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Types of Keyboards and Their Differences

Updated on April 27, 2016

Look down at your keyboard, more likely than not you see keys that appear flat and when you press them they have almost a mushy feel. The majority of keyboards today are what you would call a membrane keyboard, these keyboards work by the key pressing a small rubber dome into the PCB of the keyboard completing the circuit and sending the proper signal to the computer. When pressing the keys there is usually little to no sound and no real feel of when the key sends the signal, it's just when the key is fully compressed. There are pros to this style of keyboard as they can usually be more compact than previous versions of keyboards, like the buckling spring. Membrane keyboards can also be more readily water-proofed and can usually handle a bit more wear and tear than most other keyboards. Since the membranes are simply rubber it is also easier to create custom layouts for different styles. Ergonomic keyboards where they're separated in the middle are much cheaper as membrane style compared to their mechanical switch counterparts. Membrane keyboards are also the cheapest options on the market by a wide margin most of the time. Because the membrane has all of the rubber domes for a keyboard as one piece each "switch" does not have to be individually constructed which saves in manufacturing costs. The body of most membrane switches is also usually made from simple plastic as manufacturers do not often try to market this type of keyboard as a premium model.

Now with the most common type of keyboard, the membrane, explained we can move on to what this blog is truly about, mechanical keyboards. Mechanical keyboards are not nearly as common as their cheaper membrane counterpart and it would be surprising if your casual computer user even knew of their existence. With a mechanical keyboard each key has its own separate, complete switch unlike the conjoined membrane "switches." All of the switches have three main parts which are the base, the spring, and the stem. The base is very self-explanatory since it is just the housing for the other two parts. The spring then is what decides how easy or hard it is to press the key. The stem of a switch plays an important role in how the key sounds when it's pressed and how far a key has to be pressed before a signal is sent. The actual key itself is simply just a cap over the stem of the switch and since the majority of stems are the same size and shape it allows for custom keycaps to be produced and adds another layer of customization for the customer. Since each key has its own individual switch mechanical keyboards tend to be a bit more expensive than other styles of keyboards. Many mechanical keyboards are produced with higher quality materials like metal back plates or custom metal cases. Along with the higher prices comes a higher quality product. The leading switch manufacturer, Cherry, guarantees their switches 50 million operations in their lifetime. This is a lot more mileage than your average plastic membrane keyboard will promise.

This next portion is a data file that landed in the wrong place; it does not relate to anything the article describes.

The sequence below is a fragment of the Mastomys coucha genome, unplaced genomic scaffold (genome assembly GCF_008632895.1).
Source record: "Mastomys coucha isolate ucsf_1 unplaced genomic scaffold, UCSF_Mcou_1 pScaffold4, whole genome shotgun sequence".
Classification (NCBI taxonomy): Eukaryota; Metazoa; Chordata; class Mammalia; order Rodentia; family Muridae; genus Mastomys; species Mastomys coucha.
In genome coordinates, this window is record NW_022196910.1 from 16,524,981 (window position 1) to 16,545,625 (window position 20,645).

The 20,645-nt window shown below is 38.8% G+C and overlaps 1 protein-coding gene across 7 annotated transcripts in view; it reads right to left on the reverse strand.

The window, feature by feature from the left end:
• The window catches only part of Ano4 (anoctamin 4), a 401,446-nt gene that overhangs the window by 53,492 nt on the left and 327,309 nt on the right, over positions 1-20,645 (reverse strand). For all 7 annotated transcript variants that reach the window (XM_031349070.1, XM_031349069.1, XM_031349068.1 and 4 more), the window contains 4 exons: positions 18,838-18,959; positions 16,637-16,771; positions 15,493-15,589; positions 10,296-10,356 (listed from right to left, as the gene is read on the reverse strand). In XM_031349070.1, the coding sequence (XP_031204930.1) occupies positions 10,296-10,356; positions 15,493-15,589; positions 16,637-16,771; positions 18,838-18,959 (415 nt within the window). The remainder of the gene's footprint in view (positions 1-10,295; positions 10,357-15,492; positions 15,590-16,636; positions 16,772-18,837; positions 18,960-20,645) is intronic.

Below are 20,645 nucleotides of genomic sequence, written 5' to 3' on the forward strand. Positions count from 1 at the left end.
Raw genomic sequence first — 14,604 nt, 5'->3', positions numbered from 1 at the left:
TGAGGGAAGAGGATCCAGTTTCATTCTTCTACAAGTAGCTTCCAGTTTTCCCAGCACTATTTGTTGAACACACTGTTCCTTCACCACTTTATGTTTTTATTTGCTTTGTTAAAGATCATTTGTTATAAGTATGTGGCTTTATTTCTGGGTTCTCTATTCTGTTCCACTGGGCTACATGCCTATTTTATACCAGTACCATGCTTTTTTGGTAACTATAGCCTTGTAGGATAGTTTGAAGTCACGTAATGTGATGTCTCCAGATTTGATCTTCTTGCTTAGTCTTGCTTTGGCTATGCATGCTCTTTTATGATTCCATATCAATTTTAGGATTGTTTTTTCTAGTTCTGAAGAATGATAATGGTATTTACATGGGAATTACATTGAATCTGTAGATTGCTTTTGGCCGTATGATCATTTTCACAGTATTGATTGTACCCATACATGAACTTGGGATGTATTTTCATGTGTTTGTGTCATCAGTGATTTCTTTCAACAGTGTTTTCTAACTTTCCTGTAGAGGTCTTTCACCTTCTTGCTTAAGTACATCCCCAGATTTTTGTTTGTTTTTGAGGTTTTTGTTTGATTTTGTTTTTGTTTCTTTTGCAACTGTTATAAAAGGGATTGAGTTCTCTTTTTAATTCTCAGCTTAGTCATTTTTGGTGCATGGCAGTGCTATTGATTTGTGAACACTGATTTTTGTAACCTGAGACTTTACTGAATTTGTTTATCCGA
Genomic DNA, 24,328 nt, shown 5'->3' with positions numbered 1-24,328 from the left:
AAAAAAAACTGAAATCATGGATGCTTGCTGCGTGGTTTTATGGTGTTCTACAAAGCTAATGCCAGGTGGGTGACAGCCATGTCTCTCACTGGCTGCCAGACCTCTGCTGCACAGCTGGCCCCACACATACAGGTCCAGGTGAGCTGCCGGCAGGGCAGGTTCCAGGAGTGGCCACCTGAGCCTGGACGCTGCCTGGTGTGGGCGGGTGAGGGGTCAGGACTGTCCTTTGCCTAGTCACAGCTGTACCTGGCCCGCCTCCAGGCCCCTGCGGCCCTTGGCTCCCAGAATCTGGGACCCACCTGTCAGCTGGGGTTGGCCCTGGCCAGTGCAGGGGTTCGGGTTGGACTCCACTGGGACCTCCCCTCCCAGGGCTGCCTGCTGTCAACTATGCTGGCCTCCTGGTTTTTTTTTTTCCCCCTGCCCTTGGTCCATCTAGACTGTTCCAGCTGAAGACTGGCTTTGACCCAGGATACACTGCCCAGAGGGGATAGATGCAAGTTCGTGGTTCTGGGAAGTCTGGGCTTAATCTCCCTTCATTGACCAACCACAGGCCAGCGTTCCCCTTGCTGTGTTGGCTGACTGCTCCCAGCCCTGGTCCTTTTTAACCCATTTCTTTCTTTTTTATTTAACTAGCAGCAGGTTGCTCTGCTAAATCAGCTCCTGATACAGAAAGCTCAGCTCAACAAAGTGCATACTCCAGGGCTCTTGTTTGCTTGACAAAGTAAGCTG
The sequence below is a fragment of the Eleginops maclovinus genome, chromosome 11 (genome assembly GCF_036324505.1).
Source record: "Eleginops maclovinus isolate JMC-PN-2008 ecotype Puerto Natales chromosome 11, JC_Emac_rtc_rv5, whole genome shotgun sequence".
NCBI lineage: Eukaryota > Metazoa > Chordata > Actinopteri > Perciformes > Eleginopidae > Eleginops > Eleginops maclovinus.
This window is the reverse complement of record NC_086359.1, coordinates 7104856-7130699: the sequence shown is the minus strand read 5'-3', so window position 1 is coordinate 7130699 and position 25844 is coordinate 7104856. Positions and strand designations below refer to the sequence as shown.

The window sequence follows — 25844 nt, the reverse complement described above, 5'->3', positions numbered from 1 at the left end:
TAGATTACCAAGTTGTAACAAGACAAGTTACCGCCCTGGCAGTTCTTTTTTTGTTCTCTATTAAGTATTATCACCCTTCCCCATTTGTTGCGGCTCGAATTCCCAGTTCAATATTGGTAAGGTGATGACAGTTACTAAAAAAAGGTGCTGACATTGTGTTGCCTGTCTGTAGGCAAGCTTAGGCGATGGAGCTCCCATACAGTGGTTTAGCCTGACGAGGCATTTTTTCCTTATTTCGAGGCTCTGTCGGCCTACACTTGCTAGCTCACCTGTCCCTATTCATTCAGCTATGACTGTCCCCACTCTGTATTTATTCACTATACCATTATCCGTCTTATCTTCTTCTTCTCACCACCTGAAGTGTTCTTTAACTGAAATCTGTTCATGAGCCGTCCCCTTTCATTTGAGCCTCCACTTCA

In some of my previous posts I've mentioned a type of keyboard that has topre switches. Topre switches are even more uncommon than mechanical switches and are not very popular over here in the United States at all. Where they do seem to be very popular is over in eastern Asian countries like Japan and Taiwan. So what is a topre switch? A topre switch is almost a combination of a membrane switch and a mechanical switch. There is a housing over a rubber dome and then under that rubber dome is a conical coiled spring which sits on top of the printed circuit board. When pressing the key it is the rubber dome that gives most of the resistance and tactile feel to the press. But the conical spring of course does provide some resistance as well. Because of its weird combination of rubber domes but also springs some have a hard time placing it in a category. While the majority of users call it a mechanical switch because of the feel some purist mechanical keyboard users put them in a category of their own. Topre keyboards are much more expensive than even their mechanical keyboard counterparts because of number of work and parts that has to go into each keys. They can also be incredibly hard to find in the US even online. Here is a site that is well known for its sale of topre keyboards in the US. There is also a company in the US that made their own topre board called the NovaTouch which you can learn more about by clicking that link.


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